Tag Archives: sight

~Hidden In Plain Sight~

“The best way to hide a thing, is in plain sight.

I love examples of how something can be hidden in plain sight. A sleight of hand so obvious, you smile when you see it. Nowhere does this apply more than with spirituality.

When people first start to learn about spirituality they tend to fall into one of two traps:

~Spirituality is just a bunch of fairy tale wishful thinking
~Spirituality is some exotic set of otherworldly experiences

In both cases, nothing could be further from the case. Spirituality is about becoming conscious of reality exactly as it is, but at a deeper dimension. In Zen, they like to say: Nothing is hidden.

What rationalists and “skeptics” who poo-poo spirituality don’t understand is just how significant a simple shift in perspective can be. Nothing has to change about the facts on the ground, so to speak. All that needs to change is your perspective and your entire world flips upside down. But this is the pity of materialistic thinking. It’s mesmerized by the gross, superficial dimension of reality. People who are used to thinking in materialistic ways expect spirituality to be a gross, materialistic sort of thing. As though if the facts on the ground don’t change, it doesn’t matter. That’s the huge oversight! Spirituality is SUBTLE! It’s seamlessly interleaved into the gross. Like a beautiful chameleon in the rainforest, lost on the tourist.

To illustrate this point, take a look at these stereograms. Cross your eyes as you stare at them to spot the hidden object inside.

Did you see it?

Notice that none of the facts changed, but the shift in perspective you experienced was very significant and real. It’s like you discovered a new dimension to reality. And it was right there the whole time! Hidden, but not really hidden.

What if — right now — there was something equally obvious about your perception of reality that’s been hidden in plain sight your whole life? What if people have been pointing to it for 2,000 years, but you’ve kept saying, “You must be crazy! There’s nothing there to see.”

Enlightenment is like that. It’s a shift in perspective, not a change in personality or behavior, as people often confuse. The lesson here is never to underestimate just how significant a “mere” shift in perspective can be. Perspective is everything.”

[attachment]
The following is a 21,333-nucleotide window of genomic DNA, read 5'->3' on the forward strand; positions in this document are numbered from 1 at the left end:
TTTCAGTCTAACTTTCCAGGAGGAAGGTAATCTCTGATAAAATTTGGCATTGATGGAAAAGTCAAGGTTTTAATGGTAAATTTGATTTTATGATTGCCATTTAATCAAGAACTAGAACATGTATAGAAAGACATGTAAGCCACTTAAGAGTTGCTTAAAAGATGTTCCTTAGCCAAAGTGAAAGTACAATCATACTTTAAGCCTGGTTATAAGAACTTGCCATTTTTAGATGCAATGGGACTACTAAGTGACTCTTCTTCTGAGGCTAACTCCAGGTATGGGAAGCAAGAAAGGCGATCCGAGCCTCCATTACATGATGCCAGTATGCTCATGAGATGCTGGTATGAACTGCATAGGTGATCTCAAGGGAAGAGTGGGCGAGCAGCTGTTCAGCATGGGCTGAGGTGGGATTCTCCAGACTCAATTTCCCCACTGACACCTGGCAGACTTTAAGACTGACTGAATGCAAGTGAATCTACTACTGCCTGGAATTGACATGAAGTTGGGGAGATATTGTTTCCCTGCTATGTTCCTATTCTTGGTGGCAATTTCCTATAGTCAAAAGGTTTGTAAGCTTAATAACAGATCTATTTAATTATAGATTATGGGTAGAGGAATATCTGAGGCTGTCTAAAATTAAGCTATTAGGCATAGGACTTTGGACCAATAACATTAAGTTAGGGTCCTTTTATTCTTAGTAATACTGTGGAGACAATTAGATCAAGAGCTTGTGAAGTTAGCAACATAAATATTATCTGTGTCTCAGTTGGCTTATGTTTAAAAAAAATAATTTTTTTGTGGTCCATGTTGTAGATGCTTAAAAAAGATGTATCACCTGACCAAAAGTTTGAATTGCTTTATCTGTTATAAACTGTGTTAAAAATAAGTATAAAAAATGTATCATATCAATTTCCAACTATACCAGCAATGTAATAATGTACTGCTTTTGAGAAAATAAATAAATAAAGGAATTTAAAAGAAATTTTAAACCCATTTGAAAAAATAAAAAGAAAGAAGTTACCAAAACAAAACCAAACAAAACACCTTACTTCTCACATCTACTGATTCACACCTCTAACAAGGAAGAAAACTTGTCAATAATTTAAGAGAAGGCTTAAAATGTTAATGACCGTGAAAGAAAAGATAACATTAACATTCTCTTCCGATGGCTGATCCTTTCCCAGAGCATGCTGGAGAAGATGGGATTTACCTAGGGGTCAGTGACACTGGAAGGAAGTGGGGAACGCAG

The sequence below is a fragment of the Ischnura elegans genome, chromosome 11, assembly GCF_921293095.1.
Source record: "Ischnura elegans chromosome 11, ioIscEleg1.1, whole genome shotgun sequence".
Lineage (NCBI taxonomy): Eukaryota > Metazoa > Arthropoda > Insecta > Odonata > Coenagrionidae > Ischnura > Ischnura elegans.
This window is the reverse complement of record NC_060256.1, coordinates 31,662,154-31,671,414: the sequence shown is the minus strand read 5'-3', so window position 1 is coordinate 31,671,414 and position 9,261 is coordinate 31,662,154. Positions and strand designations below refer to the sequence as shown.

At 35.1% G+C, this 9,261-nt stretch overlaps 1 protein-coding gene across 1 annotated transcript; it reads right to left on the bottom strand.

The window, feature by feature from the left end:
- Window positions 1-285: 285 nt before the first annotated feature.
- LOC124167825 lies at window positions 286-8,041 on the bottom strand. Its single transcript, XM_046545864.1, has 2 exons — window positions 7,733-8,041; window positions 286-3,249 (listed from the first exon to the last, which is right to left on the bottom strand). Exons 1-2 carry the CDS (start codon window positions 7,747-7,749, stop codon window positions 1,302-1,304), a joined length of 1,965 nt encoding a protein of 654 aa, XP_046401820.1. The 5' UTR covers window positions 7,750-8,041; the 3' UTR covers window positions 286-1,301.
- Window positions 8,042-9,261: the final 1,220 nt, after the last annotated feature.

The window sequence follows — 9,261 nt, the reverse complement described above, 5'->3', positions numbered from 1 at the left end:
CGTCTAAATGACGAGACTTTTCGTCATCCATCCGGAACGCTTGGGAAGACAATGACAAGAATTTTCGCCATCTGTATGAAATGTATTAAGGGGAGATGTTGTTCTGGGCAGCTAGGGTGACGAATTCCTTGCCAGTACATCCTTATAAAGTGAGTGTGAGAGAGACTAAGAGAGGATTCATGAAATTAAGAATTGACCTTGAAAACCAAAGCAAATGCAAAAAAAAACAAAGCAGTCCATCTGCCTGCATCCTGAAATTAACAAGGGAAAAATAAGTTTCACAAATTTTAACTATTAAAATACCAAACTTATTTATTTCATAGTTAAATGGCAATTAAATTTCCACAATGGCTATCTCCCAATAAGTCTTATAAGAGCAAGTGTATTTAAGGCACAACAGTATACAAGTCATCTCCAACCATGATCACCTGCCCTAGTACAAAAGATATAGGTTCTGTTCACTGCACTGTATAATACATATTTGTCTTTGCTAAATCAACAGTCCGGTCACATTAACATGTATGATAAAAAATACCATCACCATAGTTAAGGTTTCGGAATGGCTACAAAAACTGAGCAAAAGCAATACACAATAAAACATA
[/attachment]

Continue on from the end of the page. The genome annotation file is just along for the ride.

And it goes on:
Source ~ https://www.actualized.org/insights?p=55


Unmani is Sanskrit word that means “no mind,” “beyond the mind” or “thoughtless.” In yogic philosophy, it describes a state of transition between two states of consciousness – waking and dreaming. In unmani, the yogi is neither fully awake nor asleep. It can also be thought of as the transition between conscious and unconscious thought patterns. Unmani is not a state of meditation, which requires an awakened state.

The word unmani is also sometimes used to mean samadhi or one of the levels of samadhi, or the final limb of Patanjali’s eightfold path of yoga.


Guruji is a word made up of the Sanskrit word, guru, meaning “teacher,” “guide” or “master,” and the suffix -ji, which is commonly used in many South Asian language as a gender-neutral honorific. As such, the whole term guruji is a very respectful and affectionate term for one’s guru or spiritual teacher. It may be used especially used in Hinduism and Tibetan Buddhism.

In some cases, specific spiritual teachers may be known to their students as “guruji” in place of their actual name.


Prapti is a Sanskrit term that means “obtaining,” “acquisition,” and gain.” In yoga and Hindu philosophy, it is the power to enter or penetrate everywhere and is one of the main unusual abilities or skills known as siddhis.

A yogi attains these abilities, including prapti through years of practice and following the eight-limbed path of yoga as outlined in Patanjali’s Yoga Sutras. Prapti is sometimes referred to as the ability to obtain – that is, being able to travel anywhere to get anything.


Vastiva is a Sanskrit word that means “self-command,” “mastery of oneself,” “bewitching,” and “being one’s own master.” It is one of the ashta siddhis, or eight main special skills or unusual abilities that a yogi may attain through deep and prolonged meditation and other yoga practices. These siddhis are described in Patanjali’s Yoga Sutras.

More specifically, vastiva is the power to control living beings and objects (both organic and inorganic), as well as one’s own and other people’s minds.


Tanmatras are the five objects of perception, made up of the five subtle elements. According to this principle, each of the five senses (sound, touch, sight, taste and smell) corresponds with one or more of the five elements (ether, air, fire, water and earth).

Tanmatras is an important concept in both Ayurveda and Hindu philosophy. The word itself stems from two Sanskrit roots; tan, meaning subtle, and matra meaning element. These subtle energies form the way in which the objective, material world is perceived.